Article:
I have been travelling the last two weeks on holiday, meeting friends and it was a good break from the gripping excitement of post GE14 activities. Honestly, this is the first time I truly miss being at home in Kuala Lumpur. Malaysia is now the happening country of the world with exciting breaking news beamed and going viral every waking hour.
Malaysian journalists never had it so good. Some old politicians and their goons are still around making empty threats at everybody including our famous Datuk Amar Singh. Ministers are not supposed to send out official statements in Chinese even if it is a translation copy of the press release in Malay.
Opposition parties and personalities speaking out and getting coverage by mainstream media. Now the local newspapers can print any story and the editors can also comment on it without any fear of losing their jobs or publication licence.
There was a Facebook comment from my journalist colleague which is a good reminder to the dumb and brainless. Her exasperated “Your money is stolen and you’re worried in which language it was taken?” sums up the frustration of those who can think clearly.
A thief is a thief. Whether you steal RM1 or RM1bil, you are still a thief. A thief does not recognise religion, race or language when he steals. A poor thief is one who steals a can of milk powder for her starving baby and goes to jail for two years. A dumb thief is one who robs a 7-Eleven store to feed his drug habits.
A smart thief is one who steals billions and still walks free. A brilliant thief is one who gives out part of his loot to everybody around him so that the whole extended family is part of the conspiracy. So now it becomes a family of thieves.
Catching a thief is a thankless job. Nobody gets any incentives or commissions for catching a thief. Maybe a promotion at best. It is no fun counting the loot knowing that you will not have any to spend on. Nor can you borrow the tiara for your daughter’s forthcoming wedding. You might be accused of stealing chocolates which is a potential occupational hazard of a policeman.
Putting the thief behind bars is a difficult job. A brilliant thief is smart and delusional. He has lied so much that he believes in his own lies. His lawyer from the extended family is able to spin stories that leaves the Attorney General speechless, lost in translation from English to Malay. I fail to understand what difference does it make if the AG says in the press conference, “tangkap pencuri” or “catch the thief” or “chook chat” in Cantonese. We are after all a multi-racial society and a Malaysian thief is a Malaysian thief, irrespective of race and language.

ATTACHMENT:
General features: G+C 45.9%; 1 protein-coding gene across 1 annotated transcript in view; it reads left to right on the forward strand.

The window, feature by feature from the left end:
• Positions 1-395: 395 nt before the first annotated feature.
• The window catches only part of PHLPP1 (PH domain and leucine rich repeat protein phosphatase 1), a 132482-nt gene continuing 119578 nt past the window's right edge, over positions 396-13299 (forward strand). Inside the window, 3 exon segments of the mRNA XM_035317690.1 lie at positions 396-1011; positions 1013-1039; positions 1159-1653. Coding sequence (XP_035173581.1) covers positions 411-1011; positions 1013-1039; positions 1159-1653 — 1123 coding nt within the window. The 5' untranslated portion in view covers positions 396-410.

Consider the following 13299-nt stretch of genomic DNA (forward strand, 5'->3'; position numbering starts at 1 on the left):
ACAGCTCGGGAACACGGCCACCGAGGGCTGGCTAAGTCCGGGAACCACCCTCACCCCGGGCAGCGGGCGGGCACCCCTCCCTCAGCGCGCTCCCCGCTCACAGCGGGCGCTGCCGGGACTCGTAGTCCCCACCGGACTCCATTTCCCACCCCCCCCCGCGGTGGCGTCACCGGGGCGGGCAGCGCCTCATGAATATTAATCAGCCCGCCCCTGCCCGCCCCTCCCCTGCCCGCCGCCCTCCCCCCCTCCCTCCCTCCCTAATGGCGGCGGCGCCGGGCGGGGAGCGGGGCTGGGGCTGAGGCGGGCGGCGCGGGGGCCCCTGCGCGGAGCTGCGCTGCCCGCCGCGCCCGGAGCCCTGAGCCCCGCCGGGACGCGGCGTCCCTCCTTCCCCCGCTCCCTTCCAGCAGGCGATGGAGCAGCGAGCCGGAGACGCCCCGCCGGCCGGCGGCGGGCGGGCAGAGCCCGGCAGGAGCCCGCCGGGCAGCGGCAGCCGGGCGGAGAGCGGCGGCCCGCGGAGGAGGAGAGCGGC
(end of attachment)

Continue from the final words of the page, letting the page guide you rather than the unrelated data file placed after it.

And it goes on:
This new Pakatan Harapan (PH) government will have a tough time establishing control and order over the civil service. Expect many roadblocks and potholes ahead. Implementing the PH manifesto might not be easy after all. Separating the executive from the judiciary is even more difficult considering the deep-rooted problems of yesteryears.
Returning the independence of judiciary requires major detoxification of corruption at all levels so that the rule of law can be re- established.
The Malaysian judiciary and civil service is short of talent because of its hiring policies. The government’s hiring policy needs to be reformed. And it should be based on meritocracy and capabilities. You can’t reform the institution if you keep deadwoods. Bring in bright and experienced talents when necessary irrespective of race and language.
Like running any businesses, it is all about getting the right talents to help you manage the company.
Looking at the current batch of Ministers, Tun Dr Mahathir Mohamad will have to spend more time mentoring and guiding them as most of them are inexperienced.
When he has to appoint a 26-year-old from his party to be a Minister, Dr Mahathir must be scratching the bottom of the barrel in search of experienced and qualified talent. Being good in debates does not impress me one bit. Talk is cheap and young people tend to be careless with their mouths, ego and all. Hope I am proven wrong on this.
The public is assuming the new Ministers are on a three-month/100 days probation. It will be interesting to hear their first press conference. Will they be exposing one or two scandals in their Ministries? Maybe a simple SWOT analysis (strengths, weakness, opportunities and threats) of their Ministry? Visions and Missions. New directions?
I have only one wishlist for the new Ministers. Understand your subject matter thoroughly before making any comments. You do not have to sound smart. Just do not sound foolish.
It does not matter in what language you speak or what head gear you wear in your press conference, just remember you are on your own now and you are the focus of the press media for your 15 minutes of fame.
Last but not least, I notice from afar that the two hardworking campaigners of PH in GE13, Rafizi Ramli and Tony Pua are missing from the cabinet lineup. Perhaps, Dr Mahathir can consider giving them what they really want? No harm having the two movers and shakers to stir up a boring cabinet. Creative talents are hard to find nowadays ... in whatever race and language.
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